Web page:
Set and setting typically refer to the mindset (set) and environment (setting) of the drug experience. It is believed that the set and setting of taking drugs can have an influence on the type of experience a person will have. It is thought that there can be some level of control on what a user will feel, think and verbalize.
Set and setting have been found to be particularly important when taking psychedelic or psychoactive drugs such as LSD, ecstasy, ketamine and hallucinogenic mushrooms. The term set and setting was used by Timothy Leary who was a pioneer in the field of psychedelic experiences with drugs. Advocates of psychedelic therapy believe that the set and setting are key in creating the best possible outcomes for the drug therapy session.
Emotions play an important role in determining how good a person feels, how they will react to stresses, changes in their life and alcohol or drugs. If a person consumes alcohol when they are feeling depressed or sad, the alcohol will magnify these feels and the person will spiral into a deeper sadness. Similarly, illicit drugs can contribute to the feelings a person has when they are taking them. If someone is angry or anxious, these feelings can’t be masked by drugs, but they can contribute to them.
Many people take drugs as a way to self medicate depression, anxiety or mood disorders. Marijuana is one drug that is commonly used by people who suffer from disorders as a way to alleviate some of the symptoms. People also use alcohol, cocaine and ecstasy as a social lubricant that helps them to socialize when they may have anxieties and fears. Many people drink or do drugs when they are angry as a way to calm themselves down but often, the reverse happens.
Where a person consumes drugs or alcohol definitely contributes to the reaction they will have. For some people, the setting adds a good dimension to their drug or alcohol experience. They may always take drugs in the same place or always go to the same bar to drink. Part of the addiction may stem from the setting and to overcome the addiction, they will need to stay away from that location.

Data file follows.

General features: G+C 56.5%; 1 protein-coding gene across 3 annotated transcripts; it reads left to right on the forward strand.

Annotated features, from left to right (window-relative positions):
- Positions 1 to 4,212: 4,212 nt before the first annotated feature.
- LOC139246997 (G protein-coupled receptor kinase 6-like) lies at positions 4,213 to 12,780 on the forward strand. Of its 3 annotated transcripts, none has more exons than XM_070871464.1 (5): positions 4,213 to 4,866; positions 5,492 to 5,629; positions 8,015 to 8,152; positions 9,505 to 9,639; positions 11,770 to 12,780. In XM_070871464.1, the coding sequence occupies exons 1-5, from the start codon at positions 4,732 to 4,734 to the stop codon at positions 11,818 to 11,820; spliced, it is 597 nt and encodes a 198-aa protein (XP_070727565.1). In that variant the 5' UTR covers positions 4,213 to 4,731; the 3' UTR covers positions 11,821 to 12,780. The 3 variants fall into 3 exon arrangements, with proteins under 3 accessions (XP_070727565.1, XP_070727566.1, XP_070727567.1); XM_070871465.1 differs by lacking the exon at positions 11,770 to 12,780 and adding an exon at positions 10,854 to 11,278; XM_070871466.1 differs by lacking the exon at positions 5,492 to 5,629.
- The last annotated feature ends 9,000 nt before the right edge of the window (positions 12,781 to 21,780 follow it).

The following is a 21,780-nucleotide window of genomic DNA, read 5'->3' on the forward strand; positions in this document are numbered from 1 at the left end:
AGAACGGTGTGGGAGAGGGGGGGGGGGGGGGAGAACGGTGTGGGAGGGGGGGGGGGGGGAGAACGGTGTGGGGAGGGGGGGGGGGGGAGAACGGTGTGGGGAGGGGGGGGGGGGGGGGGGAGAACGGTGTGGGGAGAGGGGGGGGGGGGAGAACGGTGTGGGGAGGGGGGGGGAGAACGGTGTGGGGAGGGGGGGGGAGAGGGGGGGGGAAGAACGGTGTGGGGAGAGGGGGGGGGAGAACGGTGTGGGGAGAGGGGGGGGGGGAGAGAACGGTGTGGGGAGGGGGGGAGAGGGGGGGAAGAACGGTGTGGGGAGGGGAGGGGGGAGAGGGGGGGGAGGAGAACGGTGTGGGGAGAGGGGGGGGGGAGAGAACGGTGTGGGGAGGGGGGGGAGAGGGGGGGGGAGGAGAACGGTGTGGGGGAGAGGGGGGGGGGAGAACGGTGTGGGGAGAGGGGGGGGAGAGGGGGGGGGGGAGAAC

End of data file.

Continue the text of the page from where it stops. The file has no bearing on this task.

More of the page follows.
Psychoactive drugs are particularly sensitive to the location they are taken in. For example, if a person takes them in a nightclub, they may become very wrapped up in the lights and sounds and feel as if the music is part of them. Or if the drugs are taken in an outside park, trees, flowers, birds and animals will influence what the person is feeling. If a person is in a place that they may feel threatened, scared or unsure of, they may begin to have a bad experience on the psychoactive drug. Being able to leave the setting can help to alleviate these issues. If a person feels that they have to stay in a certain place, that they may get in trouble if they begin to have a bad experience, this can make magnify the negative feelings and experience. Having a person who is an experienced person in psychoactive drugs available to help calm a person down can reduce the risk of an adverse reaction greatly.